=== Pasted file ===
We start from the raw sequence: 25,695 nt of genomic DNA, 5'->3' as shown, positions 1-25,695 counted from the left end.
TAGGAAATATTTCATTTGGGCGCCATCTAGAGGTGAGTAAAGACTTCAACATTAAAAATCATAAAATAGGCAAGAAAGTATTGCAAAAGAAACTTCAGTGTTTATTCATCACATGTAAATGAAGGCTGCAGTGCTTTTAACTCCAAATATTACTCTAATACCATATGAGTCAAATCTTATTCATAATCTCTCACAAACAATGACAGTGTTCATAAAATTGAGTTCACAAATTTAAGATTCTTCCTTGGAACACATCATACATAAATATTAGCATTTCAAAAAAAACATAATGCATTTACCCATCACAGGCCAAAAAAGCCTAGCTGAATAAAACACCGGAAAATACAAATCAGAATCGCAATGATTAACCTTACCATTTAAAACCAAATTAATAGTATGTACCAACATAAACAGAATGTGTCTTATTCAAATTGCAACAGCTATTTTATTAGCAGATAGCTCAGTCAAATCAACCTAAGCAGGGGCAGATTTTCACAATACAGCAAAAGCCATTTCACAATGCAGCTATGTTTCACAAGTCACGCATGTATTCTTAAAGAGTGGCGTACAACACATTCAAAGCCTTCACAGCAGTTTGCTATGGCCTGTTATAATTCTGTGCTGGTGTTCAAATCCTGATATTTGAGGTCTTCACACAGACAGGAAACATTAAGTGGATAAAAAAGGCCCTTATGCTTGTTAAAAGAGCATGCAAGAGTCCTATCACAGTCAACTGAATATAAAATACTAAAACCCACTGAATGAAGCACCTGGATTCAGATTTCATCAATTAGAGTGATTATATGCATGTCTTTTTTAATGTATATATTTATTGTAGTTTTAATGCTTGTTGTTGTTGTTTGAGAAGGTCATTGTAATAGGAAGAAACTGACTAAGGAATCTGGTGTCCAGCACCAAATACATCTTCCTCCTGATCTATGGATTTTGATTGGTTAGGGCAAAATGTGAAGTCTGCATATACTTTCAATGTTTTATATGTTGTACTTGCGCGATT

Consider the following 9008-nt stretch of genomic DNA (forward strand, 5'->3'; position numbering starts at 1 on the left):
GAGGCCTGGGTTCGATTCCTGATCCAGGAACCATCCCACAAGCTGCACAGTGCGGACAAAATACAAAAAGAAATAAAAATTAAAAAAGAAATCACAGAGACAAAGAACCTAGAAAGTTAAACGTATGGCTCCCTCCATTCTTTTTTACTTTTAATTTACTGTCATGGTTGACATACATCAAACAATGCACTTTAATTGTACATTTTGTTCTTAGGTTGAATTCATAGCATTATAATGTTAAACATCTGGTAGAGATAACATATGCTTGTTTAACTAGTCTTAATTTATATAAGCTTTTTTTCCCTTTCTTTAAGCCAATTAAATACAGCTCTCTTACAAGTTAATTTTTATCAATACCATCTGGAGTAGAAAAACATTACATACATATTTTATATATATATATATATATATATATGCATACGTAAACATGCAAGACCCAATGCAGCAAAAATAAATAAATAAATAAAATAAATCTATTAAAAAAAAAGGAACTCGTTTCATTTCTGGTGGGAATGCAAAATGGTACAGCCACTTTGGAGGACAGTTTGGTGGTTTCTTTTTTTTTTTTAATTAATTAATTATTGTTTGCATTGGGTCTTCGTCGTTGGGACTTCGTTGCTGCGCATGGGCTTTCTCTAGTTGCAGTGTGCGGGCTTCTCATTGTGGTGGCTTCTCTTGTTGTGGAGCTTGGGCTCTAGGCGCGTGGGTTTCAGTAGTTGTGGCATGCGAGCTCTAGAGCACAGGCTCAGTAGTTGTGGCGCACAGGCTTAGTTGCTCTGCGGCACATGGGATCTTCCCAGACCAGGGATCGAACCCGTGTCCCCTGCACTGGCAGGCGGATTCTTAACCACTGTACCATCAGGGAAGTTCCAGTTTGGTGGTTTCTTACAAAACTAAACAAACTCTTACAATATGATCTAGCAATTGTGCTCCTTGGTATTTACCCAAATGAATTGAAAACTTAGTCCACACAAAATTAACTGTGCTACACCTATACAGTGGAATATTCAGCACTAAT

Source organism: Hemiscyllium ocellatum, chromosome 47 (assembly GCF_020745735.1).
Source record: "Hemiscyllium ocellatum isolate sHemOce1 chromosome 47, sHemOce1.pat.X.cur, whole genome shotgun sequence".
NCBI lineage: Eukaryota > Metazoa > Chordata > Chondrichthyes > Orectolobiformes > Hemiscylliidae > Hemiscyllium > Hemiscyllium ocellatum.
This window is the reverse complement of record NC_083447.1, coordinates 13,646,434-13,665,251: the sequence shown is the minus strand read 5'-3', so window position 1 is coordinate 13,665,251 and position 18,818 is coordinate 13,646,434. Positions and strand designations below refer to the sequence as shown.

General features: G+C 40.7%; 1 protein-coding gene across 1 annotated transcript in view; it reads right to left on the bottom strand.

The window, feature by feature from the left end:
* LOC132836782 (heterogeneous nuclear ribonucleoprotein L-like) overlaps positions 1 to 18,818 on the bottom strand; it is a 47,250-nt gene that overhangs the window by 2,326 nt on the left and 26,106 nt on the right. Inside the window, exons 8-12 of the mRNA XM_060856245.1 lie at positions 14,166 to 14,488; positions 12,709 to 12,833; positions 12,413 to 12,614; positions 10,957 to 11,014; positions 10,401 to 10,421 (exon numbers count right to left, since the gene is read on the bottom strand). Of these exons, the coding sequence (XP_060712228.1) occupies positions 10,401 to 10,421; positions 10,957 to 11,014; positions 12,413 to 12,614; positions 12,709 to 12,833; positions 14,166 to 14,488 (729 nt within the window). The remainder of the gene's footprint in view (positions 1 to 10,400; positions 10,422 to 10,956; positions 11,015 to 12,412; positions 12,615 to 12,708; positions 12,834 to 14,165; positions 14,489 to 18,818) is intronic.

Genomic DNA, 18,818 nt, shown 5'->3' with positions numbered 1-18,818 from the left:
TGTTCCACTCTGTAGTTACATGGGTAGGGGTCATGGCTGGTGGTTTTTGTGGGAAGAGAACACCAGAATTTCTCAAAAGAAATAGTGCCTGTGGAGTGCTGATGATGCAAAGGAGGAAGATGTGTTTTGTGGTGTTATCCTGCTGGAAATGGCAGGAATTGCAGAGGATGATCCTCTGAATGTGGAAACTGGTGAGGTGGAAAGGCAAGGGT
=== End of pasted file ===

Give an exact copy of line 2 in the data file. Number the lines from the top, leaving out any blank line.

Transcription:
TAGGAAATATTTCATTTGGGCGCCATCTAGAGGTGAGTAAAGACTTCAACATTAAAAATCATAAAATAGGCAAGAAAGTATTGCAAAAGAAACTTCAGTGTTTATTCATCACATGTAAATGAAGGCTGCAGTGCTTTTAACTCCAAATATTACTCTAATACCATATGAGTCAAATCTTATTCATAATCTCTCACAAACAATGACAGTGTTCATAAAATTGAGTTCACAAATTTAAGATTCTTCCTTGGAACACATCATACATAAATATTAGCATTTCAAAAAAAACATAATGCATTTACCCATCACAGGCCAAAAAAGCCTAGCTGAATAAAACACCGGAAAATACAAATCAGAATCGCAATGATTAACCTTACCATTTAAAACCAAATTAATAGTATGTACCAACATAAACAGAATGTGTCTTATTCAAATTGCAACAGCTATTTTATTAGCAGATAGCTCAGTCAAATCAACCTAAGCAGGGGCAGATTTTCACAATACAGCAAAAGCCATTTCACAATGCAGCTATGTTTCACAAGTCACGCATGTATTCTTAAAGAGTGGCGTACAACACATTCAAAGCCTTCACAGCAGTTTGCTATGGCCTGTTATAATTCTGTGCTGGTGTTCAAATCCTGATATTTGAGGTCTTCACACAGACAGGAAACATTAAGTGGATAAAAAAGGCCCTTATGCTTGTTAAAAGAGCATGCAAGAGTCCTATCACAGTCAACTGAATATAAAATACTAAAACCCACTGAATGAAGCACCTGGATTCAGATTTCATCAATTAGAGTGATTATATGCATGTCTTTTTTAATGTATATATTTATTGTAGTTTTAATGCTTGTTGTTGTTGTTTGAGAAGGTCATTGTAATAGGAAGAAACTGACTAAGGAATCTGGTGTCCAGCACCAAATACATCTTCCTCCTGATCTATGGATTTTGATTGGTTAGGGCAAAATGTGAAGTCTGCATATACTTTCAATGTTTTATATGTTGTACTTGCGCGATT